What if belly-warming food could be also wholesome and healthy, satisfying without tasting soporific? Leave it to Neko Neko, a cosy little eatery cooking homestyle vegan and pescatarian Japanese for which it has amassed a loyal following. Forgoing dairy and red meat – staff instead pack dishes with vegetables cooked, raw and pickled while working in plenty of seeds and whole grains, elevating dishes that would usually leave you feeling comatose into lighter but no less satiating weeknight dinners.
Andre Bishop has captured the essence of a Tokyo izakaya down to the snacks, staff and Japanese rock’n’roll. The place is no larger than a train carriage, with only bar seating and a few satellites for intimate couples, but this isn’t a bad thing, as it keeps the celebratory atmosphere of the place at a maximum at all times.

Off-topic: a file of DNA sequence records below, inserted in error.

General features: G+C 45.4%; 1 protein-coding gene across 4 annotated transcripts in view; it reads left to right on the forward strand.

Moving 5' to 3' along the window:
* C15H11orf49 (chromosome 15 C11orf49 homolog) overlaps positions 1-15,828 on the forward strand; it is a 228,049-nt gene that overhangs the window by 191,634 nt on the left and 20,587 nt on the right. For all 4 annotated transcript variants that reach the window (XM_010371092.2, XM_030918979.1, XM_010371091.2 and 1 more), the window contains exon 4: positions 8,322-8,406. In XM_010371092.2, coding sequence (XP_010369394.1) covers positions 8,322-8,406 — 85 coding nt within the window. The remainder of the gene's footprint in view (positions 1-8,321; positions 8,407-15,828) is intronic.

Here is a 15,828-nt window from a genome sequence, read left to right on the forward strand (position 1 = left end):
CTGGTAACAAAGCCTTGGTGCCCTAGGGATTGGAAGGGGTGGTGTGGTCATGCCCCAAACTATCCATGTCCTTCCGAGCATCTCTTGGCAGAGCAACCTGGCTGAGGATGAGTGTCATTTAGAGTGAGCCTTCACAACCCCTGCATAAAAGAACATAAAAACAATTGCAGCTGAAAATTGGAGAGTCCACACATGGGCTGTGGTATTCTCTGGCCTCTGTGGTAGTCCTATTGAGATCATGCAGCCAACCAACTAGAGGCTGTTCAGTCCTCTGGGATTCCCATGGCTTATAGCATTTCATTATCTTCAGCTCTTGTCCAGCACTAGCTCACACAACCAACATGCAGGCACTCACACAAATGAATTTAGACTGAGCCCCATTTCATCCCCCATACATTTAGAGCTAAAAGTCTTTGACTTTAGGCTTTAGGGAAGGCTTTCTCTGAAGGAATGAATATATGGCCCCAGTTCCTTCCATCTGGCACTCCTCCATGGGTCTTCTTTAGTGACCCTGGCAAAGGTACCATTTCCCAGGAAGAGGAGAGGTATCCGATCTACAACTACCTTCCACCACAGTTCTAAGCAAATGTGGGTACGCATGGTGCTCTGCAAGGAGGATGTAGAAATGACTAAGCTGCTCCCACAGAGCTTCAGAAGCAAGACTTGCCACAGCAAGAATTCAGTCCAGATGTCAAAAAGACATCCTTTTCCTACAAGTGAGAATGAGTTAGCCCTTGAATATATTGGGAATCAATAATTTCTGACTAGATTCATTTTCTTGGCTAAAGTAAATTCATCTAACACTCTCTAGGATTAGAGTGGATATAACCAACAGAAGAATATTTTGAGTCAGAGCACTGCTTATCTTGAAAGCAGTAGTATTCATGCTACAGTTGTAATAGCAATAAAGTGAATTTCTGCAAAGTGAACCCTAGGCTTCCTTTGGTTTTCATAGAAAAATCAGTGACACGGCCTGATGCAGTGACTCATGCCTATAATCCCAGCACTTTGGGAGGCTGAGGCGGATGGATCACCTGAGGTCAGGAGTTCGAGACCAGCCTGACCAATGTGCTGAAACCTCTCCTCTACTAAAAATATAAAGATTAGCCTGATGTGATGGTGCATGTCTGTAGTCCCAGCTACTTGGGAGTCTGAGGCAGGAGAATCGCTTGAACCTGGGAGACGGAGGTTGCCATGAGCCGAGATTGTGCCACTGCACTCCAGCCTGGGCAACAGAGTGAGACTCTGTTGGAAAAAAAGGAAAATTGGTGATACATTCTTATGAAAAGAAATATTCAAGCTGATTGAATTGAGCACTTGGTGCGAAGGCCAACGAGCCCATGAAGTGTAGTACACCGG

If you loved Congress’ pigs head sanga, you’ll be pretty happy with Future Future’s crumbed meatball katsu-sando. Recipe: take one fat puck of beef, introduce it to a fryer, slap it in spongy white bread with a shameless amount of Kewpie mayo and tonkatsu sauce, then salvage its dignity with the fresh crunch of daikon.
The opening of a restaurant from Chris Lucas, the svengali behind Melbourne greats Chin Chin, Hawker Hall, Kong and Baby, is generally accompanied by the kind of media hoopla reserved for retiring members of the Royal family, so here’s the deal: all you have heard about Kisume, the Lucas Group’s three floors of Nipponesque dining power, is true, and then doubly so.
More of Melbourne's best eats
Unless you have the metabolism of a nine-year-old, and the finances of a Kardashian, you never stand a chance against Melbourne's ferocious dining machine. The openings just don't stop and ain't nobody got time to keep on top of what's what. Except us, that is. So behold, our eat-and-destroy list – a guide to Melbourne's 50 best restaurants.